This morning, finally, Housemate and I brought our bowl of pretty shells and rocks to a nearby island. It's right near our house, connected to the mainland by a causeway. It has several beaches -- one sandy, most rocky -- and a running path around the perimeter. We took the dogs down to the beach and tossed the shells and rocks we had collected into the water, or up on the border of the crabgrass, for someone else to find.
It's going to mix some beachcombers up. We sprinkled dozens of sand dollars around. I've never seen a sand dollar on this island. These ones came from Popham beach one magical winter afternoon. Three big moonshells. I remember finding about five moonshells, the size of my fist, on Crescent Beach way back when. (I kept two.) And then there were the pebbles from Orcas Island in Puget Sound, from a road trip I took with Housemate back in 1998, back when she lived in California. We laughed as we tossed those to the left and the right. A friend's rock collection, with mineral specimens, got added to the natural rocks on the beach. We imagined some amateur geologist marvelling at finding Sillimanite on Mackworth Island. The big heart-shaped granite stone I found at Kettle Cove. Goodbye. Ooh, said Housemate, showing me a nice brown-and-grey stripey rock. This one came from Iceland -- my ex-boyfriend gave it to me. Tossed aside. I said goodbye to five or six magical translucent white stones, rounded and soft, almost glowing, that I loaded into my pockets one visit to Crescent Beach. We got a little clingy as we came to the bottom of the bowl. "Maybe we should just keep this shell -- see how pretty it is?" Housemate asked. I shook my head. I showed her a small stone that I think looks like a lion's head. She was unmoved. We emptied the whole bowl.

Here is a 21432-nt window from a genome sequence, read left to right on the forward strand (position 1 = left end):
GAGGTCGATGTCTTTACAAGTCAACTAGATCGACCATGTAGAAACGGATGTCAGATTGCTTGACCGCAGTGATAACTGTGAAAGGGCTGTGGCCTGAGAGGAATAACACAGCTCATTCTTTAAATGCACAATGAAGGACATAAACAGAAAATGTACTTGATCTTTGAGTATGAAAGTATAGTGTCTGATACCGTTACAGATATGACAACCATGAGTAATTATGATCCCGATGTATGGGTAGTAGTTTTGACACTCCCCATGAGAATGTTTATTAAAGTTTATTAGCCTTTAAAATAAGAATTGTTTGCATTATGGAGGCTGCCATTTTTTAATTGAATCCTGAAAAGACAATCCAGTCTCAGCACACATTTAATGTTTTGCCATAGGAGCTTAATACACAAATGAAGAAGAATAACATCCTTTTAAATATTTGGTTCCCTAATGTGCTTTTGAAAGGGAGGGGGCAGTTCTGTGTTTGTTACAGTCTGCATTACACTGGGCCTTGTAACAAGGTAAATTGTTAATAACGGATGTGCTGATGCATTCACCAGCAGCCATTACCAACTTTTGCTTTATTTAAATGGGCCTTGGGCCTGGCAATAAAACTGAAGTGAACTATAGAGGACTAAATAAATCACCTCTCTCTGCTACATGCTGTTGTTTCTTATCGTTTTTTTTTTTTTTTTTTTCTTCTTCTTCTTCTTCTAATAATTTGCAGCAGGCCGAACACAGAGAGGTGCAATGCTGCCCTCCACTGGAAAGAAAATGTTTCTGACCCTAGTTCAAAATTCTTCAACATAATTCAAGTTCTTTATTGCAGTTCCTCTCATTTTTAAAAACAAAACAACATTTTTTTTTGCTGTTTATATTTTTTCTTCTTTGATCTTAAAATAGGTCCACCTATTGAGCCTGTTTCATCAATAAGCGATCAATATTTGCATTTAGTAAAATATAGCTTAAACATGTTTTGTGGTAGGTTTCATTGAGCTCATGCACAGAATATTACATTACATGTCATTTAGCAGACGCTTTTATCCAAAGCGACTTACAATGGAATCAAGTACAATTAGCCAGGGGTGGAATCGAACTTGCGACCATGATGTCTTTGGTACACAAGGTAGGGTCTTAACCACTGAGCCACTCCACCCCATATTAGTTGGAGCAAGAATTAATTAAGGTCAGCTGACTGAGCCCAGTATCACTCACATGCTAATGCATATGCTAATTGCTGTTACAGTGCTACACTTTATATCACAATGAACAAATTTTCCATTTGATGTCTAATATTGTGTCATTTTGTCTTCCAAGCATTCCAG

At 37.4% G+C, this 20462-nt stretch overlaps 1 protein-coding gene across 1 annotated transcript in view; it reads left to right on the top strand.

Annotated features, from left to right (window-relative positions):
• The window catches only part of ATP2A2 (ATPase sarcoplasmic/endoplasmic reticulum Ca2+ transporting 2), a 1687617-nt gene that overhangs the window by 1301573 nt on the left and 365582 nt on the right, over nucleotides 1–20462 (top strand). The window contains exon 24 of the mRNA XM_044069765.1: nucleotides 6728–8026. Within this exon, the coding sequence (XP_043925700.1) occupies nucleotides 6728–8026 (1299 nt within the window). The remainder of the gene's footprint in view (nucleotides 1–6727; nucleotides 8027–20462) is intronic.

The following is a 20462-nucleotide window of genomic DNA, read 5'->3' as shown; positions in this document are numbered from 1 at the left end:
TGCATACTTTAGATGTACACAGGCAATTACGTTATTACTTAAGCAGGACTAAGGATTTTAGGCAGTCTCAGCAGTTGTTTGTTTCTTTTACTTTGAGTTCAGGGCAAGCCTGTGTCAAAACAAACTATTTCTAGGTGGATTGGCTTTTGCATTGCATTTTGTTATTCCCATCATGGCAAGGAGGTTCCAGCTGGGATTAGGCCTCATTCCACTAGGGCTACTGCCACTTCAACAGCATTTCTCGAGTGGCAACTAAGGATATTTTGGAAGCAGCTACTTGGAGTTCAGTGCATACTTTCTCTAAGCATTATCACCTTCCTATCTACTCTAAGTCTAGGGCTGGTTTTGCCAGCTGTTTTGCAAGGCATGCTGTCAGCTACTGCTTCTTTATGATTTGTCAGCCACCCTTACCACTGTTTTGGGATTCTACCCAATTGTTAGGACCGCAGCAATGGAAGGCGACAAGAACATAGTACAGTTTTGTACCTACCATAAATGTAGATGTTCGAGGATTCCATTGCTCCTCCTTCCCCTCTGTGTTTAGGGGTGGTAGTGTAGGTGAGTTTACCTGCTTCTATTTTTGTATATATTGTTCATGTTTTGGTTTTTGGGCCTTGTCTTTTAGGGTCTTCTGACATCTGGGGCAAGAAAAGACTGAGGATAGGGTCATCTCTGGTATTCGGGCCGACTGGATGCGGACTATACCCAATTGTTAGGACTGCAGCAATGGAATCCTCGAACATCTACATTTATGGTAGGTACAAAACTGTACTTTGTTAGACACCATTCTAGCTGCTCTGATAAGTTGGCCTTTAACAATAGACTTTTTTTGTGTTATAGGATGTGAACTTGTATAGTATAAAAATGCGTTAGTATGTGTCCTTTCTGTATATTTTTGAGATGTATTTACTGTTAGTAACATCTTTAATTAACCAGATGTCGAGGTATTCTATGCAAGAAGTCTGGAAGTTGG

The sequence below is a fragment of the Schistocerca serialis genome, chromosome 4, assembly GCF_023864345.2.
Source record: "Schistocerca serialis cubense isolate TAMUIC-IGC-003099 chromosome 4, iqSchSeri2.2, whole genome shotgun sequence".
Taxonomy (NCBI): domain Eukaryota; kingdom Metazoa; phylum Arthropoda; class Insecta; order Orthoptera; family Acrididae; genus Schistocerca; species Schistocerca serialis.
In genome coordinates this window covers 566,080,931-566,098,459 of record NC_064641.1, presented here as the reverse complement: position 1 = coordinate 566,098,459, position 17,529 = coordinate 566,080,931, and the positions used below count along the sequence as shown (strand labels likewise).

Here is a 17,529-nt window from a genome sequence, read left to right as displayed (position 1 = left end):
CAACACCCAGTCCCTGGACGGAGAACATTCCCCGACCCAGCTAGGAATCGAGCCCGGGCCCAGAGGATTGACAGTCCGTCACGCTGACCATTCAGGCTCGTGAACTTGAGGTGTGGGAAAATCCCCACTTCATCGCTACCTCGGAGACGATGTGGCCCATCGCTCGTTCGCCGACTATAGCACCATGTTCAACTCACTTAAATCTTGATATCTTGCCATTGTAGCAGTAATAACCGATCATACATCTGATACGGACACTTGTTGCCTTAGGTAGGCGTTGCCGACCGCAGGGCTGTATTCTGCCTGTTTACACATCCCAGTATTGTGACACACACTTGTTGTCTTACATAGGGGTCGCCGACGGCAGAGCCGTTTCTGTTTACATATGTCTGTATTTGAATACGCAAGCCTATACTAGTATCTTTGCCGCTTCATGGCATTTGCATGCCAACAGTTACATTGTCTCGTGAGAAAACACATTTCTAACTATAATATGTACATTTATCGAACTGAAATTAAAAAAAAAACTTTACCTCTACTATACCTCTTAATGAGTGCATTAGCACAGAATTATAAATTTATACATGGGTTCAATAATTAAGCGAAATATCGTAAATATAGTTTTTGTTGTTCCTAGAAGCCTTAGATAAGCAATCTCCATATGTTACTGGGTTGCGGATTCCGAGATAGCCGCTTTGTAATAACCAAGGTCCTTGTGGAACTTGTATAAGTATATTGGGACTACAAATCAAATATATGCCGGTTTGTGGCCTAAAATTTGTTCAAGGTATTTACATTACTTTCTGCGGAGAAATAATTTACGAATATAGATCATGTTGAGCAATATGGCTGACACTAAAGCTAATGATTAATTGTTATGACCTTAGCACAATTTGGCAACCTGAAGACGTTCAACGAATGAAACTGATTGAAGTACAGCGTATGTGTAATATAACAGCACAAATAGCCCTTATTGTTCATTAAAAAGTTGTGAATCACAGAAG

On our way back along the beach, as we went to return the bowl to the truck and start our run, my eyes were scanning the sand below me. It's a habit. Three times I almost bent down to pick up something we had sprinkled there. Wow! A sand dollar!